Transparent Green Gold. PY154/PBr7. Green Gold is usually made with PY129. This is a convenience paint made with PY154 Benzimidazolone Yellow and PBr7. PY154 is described as `'bright, light greenish through to yellow...claimed by some as good primary yellow". PBr7 is brown iron oxide "yellowish brown to brown to dull red....transparency varies widely depending on mineral content and other impurities....exists in almost any shade of yellow" , This Schmincke is an  unknown quantity until tried.

Spinal Brown. PY119 Zinc Iron Yellow. Inorganic "Dull yellow to brownish".

Maroon Brown. PBr7. See Transparent Green Gold for description of PBr7.

Mahogany Brown. PBr33. Mixed metal oxide.. Zinc Iron chromite brown. "Dark brown to reddish brown".

Mars Brown. PBr6. Iron oxide hydroxide brown... 'inorganic...natural and/or synthetic Ferris oxide...brown to dull red. See comments under PBr7.

Green Umber. PBr7. See comments earlier on PBr.7.

Graphite  Grey. PBk10. Graphite. Inorganic...crystalized carbon...dark grey with metallic sheen"

Hematite Black. PG17. Here we have a mystery. According to my information PG17 is Chrome Oxide Green. ...dull yellowish green to mid green". How therefore can it be called Hematite Black? I checked on the pigment number and indeed PG17 was confirmed. Convinced this couldn't be correct I contacted Schmincke and received a very prompt reply from a lady called Claudia Moller.. " 14 789 hematite black contains the pigment"hematite", a black chromium oxide pigment which is named PG17." Make of this what you will. Perhaps Zvonimir will comment.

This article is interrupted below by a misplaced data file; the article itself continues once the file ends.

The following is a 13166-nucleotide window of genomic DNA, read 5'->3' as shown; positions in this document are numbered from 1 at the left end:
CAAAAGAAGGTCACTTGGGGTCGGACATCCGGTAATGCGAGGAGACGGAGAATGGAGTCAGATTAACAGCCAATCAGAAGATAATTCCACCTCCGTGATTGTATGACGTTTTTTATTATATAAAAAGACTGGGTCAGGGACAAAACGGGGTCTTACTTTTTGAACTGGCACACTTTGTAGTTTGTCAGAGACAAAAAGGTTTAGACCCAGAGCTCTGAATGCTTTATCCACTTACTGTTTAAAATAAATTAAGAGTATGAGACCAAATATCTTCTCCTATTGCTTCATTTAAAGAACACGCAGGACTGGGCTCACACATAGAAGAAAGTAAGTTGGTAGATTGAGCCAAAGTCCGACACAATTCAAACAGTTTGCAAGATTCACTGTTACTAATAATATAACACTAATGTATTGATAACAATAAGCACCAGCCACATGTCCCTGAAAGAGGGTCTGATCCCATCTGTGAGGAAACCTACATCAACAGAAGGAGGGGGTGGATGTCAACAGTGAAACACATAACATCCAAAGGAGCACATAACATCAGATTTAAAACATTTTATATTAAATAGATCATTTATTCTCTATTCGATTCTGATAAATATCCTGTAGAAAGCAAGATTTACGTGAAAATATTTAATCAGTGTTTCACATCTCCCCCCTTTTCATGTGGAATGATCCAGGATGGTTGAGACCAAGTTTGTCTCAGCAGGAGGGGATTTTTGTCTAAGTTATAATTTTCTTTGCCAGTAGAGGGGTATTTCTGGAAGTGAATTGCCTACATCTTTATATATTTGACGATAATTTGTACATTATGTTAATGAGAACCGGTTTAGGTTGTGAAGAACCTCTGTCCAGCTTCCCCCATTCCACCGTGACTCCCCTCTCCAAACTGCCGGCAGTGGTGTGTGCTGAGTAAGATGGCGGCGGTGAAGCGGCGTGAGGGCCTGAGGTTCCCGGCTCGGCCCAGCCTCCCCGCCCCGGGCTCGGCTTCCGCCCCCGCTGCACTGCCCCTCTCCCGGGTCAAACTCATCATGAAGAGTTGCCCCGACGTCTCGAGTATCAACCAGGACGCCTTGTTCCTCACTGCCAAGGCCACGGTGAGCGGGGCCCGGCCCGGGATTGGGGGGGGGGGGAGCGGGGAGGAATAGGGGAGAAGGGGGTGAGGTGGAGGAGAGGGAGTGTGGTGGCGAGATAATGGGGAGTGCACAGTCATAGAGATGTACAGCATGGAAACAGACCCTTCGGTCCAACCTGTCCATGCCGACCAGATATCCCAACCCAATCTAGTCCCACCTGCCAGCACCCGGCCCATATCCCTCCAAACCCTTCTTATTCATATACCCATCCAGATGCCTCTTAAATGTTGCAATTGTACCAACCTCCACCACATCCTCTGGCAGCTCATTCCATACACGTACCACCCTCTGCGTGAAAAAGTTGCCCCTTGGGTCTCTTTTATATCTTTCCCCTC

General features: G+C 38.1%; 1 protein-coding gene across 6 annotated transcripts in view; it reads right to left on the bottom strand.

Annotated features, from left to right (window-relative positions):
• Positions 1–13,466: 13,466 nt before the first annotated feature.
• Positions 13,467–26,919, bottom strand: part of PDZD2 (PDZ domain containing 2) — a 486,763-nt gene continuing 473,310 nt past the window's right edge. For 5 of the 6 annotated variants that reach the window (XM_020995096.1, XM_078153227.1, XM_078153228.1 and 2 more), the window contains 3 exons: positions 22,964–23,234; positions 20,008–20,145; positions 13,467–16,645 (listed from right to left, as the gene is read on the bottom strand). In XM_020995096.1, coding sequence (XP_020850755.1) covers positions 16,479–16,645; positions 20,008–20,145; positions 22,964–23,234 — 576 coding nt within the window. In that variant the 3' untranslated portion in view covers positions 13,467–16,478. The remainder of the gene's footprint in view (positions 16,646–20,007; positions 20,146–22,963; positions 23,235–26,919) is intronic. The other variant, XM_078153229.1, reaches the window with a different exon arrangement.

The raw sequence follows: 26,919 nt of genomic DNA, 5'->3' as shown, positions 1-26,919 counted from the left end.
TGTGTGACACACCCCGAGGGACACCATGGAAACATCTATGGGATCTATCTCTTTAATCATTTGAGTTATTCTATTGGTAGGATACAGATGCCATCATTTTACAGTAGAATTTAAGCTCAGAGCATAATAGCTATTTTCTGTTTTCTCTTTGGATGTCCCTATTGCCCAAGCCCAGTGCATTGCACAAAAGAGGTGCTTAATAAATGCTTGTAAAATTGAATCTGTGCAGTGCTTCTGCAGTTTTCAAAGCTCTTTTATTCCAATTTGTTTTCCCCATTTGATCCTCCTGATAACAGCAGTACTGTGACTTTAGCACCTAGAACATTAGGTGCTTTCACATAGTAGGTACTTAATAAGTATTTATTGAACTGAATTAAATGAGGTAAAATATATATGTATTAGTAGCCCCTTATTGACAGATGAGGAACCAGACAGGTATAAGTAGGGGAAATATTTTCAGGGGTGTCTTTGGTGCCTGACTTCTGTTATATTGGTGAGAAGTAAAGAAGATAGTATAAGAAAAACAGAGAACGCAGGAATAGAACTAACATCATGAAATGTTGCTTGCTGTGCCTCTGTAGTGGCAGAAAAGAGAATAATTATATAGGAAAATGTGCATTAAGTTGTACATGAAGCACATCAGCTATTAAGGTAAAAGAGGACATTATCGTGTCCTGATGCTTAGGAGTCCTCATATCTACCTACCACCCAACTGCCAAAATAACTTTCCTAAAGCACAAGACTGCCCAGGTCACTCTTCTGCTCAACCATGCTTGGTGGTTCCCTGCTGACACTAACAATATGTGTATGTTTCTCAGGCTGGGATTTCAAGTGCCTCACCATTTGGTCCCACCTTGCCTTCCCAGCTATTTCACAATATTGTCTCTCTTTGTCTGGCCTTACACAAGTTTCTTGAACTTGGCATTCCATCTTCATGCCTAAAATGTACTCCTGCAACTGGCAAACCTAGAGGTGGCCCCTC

Mars Black PBk11. Mars Black..." Bluish gray to black". Inorganic. Synthetic or natural black iron oxide.

Cobalt Violet Hue. ?. I have so far no details of the pigments involved in this ;paint.As it is described as a 'hue' I assume more than one pigment is involved.

Perylene Violet PV29. Perylene Violet. ..."Organic Dark dull red purple"

Perylene Green PBk31.Paliogen Black. ..."Inorganic Intense Very dark bluish green - almost black in masstone". First introduced by Holbein and I don't know if anyone else offers this pigment.